Pretty soon you’ll think an app (especially a mobile app) is dumb if it doesn’t know exactly where you are. And GeoAPI hopes that it will be the service to make those apps smart, by translating users’ latitude and longitude into intersections, businesses and neighborhoods.
GeoAPI, like its competitor SimpleGeo, started out trying to do something location-aware (in this case, hyper-local wikis), then shifted to offer location tools after realizing that the infrastructure it was building would be useful for other companies. The San Mateo, Calif.-based company (formal name Mixer Labs) is comprised almost entirely of former Google employees; co-founders Elad Gil and Othman Laraki were product managers for Google Mobile Maps, Google Toolbar, Google Gears and the company’s FastNet real-time caching and fetching infrastructure.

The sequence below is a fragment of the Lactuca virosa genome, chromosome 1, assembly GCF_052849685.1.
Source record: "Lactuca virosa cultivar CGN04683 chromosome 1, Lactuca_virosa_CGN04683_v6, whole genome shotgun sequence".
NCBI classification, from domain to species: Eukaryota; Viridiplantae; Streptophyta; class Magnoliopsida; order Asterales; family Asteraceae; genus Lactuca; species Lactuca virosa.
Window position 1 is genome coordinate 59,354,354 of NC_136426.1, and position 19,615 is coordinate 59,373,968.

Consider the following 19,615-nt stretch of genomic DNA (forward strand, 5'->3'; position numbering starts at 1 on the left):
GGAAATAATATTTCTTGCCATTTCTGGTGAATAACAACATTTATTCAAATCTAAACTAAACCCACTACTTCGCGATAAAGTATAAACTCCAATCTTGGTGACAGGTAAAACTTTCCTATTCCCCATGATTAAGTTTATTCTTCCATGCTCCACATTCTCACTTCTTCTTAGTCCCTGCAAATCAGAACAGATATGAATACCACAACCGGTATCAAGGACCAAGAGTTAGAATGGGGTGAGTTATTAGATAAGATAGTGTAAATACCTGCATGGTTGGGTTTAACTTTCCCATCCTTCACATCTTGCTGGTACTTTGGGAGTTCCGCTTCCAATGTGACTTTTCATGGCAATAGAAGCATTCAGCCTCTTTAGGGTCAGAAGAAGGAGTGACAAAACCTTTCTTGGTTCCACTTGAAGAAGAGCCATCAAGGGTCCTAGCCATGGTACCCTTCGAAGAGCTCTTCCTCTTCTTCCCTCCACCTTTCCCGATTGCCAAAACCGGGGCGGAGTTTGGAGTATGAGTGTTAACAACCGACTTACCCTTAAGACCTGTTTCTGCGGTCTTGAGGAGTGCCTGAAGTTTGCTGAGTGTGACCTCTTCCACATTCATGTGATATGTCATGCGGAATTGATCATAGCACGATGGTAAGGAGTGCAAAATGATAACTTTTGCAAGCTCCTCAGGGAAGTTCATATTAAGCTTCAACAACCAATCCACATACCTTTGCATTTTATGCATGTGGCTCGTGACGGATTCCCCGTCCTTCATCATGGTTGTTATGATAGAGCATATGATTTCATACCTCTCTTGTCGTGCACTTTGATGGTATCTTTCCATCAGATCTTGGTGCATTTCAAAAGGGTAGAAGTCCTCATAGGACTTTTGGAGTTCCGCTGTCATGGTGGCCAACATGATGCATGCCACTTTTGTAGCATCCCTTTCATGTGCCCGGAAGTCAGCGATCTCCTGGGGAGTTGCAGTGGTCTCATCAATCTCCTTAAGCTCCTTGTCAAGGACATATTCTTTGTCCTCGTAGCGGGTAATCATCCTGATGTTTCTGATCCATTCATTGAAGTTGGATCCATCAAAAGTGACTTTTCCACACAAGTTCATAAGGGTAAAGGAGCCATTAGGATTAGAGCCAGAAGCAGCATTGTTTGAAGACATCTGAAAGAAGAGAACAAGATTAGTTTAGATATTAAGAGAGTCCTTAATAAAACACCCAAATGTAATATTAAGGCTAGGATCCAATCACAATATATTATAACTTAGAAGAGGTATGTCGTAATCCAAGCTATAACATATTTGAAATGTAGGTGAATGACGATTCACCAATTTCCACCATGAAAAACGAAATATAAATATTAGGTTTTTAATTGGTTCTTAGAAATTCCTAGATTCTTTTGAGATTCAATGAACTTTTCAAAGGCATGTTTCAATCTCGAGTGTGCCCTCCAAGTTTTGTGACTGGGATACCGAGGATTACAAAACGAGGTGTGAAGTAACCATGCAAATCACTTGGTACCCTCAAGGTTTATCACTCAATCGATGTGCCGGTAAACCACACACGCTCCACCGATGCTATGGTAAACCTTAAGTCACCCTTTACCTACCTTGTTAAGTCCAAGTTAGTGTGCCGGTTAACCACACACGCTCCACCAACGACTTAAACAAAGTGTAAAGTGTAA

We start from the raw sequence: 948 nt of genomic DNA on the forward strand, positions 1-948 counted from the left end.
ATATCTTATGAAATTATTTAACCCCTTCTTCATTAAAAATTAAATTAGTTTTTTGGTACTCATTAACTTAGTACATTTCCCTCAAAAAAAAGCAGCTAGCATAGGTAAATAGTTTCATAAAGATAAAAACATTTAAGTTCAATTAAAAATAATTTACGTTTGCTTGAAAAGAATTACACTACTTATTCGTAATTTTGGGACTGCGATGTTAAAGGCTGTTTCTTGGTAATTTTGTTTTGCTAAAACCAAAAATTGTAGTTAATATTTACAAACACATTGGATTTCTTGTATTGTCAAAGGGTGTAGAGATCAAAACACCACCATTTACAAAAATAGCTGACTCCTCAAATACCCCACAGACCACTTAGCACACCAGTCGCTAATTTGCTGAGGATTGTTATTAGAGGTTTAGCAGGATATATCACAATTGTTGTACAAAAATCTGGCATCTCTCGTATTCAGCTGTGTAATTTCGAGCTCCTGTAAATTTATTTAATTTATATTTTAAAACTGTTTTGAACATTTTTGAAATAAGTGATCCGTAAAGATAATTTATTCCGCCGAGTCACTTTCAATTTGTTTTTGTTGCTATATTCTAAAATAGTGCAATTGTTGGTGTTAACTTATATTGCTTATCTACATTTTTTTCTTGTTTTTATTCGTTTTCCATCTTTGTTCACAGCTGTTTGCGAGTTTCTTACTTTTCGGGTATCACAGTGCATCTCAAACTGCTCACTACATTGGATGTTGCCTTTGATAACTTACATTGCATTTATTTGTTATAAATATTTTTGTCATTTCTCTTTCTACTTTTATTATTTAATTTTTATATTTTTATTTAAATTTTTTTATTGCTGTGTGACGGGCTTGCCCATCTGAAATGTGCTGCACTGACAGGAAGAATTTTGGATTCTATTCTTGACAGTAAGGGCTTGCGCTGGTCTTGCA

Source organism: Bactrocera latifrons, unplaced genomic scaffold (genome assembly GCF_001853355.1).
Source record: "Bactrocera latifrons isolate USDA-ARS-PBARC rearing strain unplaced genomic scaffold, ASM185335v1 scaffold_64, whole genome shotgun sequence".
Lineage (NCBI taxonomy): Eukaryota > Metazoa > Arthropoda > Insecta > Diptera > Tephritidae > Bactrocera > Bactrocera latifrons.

I stopped by and visited Gil and Leraki this week and heard more about their plans. At this point there’s not too much in the way of apps to show off, since the API has been available for less than a month. What GeoAPI does have is a database of 16 million businesses and points of interest based on three data licenses and other open data sets. Today it’s adding the ability to annotate businesses — so people could build augmented reality apps — and layers to query the weather, YouTube and Foursquare. That’s how the seven-person company expects to compete with heavyweights like Google — by making those layers flexible and editable. It offers 20,000 queries per day for free, 100,000 more for $3 a day, and promises super speedy response times (sub-50 milliseconds).
In the video above (also viewable here), Gil tells GigaOM his theory of the four core types of location services: broadcast, context, geo-tagging and search. He said GeoAPI thinks the first two are the most interesting. As for the location of the video? It’s from the beautiful (but on Monday, chilly) Central Park of San Mateo,.